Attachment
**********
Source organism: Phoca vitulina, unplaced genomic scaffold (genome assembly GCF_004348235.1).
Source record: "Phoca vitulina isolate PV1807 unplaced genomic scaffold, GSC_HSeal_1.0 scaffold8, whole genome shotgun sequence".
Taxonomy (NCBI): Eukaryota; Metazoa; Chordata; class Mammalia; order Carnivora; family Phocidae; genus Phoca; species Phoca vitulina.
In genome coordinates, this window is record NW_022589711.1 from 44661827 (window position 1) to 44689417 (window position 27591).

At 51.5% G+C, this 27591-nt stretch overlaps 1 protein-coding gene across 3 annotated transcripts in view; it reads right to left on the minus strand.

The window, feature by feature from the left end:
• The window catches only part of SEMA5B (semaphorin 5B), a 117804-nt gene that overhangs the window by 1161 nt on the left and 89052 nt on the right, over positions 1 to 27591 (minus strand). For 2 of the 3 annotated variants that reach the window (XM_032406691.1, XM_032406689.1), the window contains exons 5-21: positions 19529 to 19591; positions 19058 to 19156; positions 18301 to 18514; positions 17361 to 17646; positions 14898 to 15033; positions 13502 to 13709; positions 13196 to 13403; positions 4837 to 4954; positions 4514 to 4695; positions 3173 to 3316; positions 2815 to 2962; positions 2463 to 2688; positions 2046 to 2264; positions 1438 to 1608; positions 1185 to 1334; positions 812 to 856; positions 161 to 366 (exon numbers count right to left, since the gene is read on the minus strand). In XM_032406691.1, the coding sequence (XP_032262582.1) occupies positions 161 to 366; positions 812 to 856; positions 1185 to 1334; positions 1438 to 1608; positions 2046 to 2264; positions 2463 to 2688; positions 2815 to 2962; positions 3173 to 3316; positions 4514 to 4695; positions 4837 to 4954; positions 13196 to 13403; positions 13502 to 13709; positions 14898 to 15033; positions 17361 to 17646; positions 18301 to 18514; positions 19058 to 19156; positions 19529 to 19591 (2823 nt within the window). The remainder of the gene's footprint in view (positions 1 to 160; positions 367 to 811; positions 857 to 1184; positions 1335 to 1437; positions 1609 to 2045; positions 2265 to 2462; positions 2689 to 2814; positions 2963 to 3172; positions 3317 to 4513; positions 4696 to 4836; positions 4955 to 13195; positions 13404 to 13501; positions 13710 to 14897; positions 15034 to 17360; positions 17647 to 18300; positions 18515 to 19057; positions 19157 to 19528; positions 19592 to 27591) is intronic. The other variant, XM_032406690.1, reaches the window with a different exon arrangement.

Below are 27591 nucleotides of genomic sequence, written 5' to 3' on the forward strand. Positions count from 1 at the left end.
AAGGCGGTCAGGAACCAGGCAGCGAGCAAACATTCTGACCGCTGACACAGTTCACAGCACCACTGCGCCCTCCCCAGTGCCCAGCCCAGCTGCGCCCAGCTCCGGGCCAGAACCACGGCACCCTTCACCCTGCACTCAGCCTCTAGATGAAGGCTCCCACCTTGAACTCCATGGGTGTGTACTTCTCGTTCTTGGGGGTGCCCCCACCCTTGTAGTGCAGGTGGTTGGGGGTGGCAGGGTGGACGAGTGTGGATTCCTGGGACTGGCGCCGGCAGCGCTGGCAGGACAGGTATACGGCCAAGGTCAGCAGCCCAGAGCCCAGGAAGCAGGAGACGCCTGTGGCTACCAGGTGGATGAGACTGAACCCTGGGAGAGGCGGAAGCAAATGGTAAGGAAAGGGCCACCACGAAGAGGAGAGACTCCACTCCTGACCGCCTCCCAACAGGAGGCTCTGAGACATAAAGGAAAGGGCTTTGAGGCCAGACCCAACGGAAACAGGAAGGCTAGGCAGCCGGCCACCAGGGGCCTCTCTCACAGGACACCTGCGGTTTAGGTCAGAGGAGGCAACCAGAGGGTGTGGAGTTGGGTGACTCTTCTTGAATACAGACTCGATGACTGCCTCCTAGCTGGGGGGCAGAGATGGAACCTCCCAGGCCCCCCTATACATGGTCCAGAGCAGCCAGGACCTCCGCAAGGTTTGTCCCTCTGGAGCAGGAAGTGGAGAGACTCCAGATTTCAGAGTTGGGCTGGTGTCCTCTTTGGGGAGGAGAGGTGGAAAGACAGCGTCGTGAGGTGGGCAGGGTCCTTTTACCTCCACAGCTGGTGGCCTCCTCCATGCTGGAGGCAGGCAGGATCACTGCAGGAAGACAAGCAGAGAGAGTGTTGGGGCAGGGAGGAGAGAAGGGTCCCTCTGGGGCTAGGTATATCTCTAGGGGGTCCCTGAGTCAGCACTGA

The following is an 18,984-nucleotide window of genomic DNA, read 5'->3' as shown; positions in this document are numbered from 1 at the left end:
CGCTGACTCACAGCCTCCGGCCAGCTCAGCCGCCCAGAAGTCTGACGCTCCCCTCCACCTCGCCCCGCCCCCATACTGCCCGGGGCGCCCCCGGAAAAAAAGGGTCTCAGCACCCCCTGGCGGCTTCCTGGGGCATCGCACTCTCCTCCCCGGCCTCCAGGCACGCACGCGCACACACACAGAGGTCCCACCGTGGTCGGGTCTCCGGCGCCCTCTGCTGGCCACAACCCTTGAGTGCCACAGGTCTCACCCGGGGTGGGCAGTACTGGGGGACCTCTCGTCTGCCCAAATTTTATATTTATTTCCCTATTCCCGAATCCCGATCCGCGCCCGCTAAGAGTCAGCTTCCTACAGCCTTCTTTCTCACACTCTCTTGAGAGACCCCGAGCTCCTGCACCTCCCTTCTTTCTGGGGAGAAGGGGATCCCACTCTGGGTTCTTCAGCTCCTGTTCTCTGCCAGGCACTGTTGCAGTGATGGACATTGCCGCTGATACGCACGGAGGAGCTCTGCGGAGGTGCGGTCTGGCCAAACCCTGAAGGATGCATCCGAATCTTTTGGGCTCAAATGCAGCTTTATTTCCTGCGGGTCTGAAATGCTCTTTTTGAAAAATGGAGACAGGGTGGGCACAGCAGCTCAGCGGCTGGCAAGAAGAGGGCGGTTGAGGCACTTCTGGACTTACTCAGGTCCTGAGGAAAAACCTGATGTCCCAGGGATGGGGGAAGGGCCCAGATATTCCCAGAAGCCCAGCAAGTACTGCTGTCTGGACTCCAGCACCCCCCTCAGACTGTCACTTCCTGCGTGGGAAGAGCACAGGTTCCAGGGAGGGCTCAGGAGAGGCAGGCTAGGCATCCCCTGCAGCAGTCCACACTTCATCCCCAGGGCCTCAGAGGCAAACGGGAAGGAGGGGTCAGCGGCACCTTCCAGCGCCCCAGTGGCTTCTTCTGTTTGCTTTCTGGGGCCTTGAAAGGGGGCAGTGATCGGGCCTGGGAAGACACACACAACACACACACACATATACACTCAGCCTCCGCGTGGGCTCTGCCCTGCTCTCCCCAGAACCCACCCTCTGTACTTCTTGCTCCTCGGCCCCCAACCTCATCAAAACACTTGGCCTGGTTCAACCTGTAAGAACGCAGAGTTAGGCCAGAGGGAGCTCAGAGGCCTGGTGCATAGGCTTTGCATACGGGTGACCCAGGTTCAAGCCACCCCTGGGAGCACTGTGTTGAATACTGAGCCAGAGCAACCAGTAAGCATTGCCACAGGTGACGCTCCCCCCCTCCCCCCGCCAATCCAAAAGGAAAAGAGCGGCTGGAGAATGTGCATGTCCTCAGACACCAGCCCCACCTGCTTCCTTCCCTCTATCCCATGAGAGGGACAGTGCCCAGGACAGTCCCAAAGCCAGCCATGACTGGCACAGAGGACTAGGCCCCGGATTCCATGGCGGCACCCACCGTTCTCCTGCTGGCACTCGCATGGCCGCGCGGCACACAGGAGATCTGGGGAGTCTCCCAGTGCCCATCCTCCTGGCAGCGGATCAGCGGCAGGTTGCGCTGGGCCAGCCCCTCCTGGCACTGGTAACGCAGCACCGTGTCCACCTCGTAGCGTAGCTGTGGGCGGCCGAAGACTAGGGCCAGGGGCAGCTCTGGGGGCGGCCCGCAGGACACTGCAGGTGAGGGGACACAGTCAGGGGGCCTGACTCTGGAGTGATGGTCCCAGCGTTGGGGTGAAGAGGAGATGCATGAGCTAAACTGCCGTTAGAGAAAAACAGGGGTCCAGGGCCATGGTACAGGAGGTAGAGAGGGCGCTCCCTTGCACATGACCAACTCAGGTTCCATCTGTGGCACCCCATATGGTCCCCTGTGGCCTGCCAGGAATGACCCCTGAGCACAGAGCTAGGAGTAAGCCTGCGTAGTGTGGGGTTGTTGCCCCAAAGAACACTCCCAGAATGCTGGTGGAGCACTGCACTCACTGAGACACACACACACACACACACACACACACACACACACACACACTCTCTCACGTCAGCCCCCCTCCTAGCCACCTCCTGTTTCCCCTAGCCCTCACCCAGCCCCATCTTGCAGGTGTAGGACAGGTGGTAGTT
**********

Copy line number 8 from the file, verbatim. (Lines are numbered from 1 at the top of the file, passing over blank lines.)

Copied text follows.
Below are 27591 nucleotides of genomic sequence, written 5' to 3' on the forward strand. Positions count from 1 at the left end.